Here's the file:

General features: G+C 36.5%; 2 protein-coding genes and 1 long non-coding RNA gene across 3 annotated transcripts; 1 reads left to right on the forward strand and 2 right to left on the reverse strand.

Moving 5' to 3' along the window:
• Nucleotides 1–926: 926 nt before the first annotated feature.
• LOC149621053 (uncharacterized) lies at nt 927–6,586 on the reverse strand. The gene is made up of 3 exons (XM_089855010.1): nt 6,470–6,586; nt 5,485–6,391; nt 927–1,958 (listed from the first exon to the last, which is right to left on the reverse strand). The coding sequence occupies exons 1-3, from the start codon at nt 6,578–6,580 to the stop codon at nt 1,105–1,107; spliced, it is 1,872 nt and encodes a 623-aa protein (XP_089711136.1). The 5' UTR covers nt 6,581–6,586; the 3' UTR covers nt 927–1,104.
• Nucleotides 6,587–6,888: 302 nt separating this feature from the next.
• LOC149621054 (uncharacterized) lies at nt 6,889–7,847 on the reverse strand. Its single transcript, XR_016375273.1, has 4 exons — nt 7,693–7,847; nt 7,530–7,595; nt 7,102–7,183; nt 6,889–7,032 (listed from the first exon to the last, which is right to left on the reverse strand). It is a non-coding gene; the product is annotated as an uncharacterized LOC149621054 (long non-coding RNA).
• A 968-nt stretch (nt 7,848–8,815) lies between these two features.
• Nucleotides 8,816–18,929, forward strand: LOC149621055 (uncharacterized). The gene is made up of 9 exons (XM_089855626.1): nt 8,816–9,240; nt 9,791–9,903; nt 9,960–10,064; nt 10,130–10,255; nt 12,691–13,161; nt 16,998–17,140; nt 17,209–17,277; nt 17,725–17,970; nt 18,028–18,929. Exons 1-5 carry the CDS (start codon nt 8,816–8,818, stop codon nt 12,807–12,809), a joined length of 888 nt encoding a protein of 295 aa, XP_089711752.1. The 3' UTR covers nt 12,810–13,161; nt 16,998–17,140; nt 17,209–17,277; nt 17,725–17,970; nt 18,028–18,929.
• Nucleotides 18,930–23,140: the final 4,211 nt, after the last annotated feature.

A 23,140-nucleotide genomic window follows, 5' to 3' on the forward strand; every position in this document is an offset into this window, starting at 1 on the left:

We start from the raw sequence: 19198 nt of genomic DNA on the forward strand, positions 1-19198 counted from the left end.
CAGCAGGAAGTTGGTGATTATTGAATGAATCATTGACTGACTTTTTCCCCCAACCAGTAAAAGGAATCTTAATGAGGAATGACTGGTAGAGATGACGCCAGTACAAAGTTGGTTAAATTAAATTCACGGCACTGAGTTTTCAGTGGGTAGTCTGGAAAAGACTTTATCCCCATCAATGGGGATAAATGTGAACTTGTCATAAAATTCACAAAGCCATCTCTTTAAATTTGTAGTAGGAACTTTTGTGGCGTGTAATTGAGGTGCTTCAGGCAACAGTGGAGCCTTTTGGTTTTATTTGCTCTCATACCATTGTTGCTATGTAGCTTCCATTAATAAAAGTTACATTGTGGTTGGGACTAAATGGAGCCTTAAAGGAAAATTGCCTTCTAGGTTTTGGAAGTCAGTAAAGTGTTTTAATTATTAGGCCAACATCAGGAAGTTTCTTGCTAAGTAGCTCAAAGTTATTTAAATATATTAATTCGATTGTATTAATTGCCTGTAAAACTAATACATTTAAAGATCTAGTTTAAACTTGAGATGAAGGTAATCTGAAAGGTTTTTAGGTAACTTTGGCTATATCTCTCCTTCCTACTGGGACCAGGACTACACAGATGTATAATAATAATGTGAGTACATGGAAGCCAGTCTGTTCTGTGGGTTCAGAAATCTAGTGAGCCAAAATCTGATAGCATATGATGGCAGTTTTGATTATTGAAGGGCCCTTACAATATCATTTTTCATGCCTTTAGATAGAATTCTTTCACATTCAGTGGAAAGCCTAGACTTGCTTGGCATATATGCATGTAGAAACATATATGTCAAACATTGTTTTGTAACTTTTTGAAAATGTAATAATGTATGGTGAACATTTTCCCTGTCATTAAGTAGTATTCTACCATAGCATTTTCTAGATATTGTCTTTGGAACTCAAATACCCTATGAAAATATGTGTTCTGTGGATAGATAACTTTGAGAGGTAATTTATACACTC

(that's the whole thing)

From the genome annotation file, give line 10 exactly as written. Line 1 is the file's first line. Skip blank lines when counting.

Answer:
A 23,140-nucleotide genomic window follows, 5' to 3' on the forward strand; every position in this document is an offset into this window, starting at 1 on the left: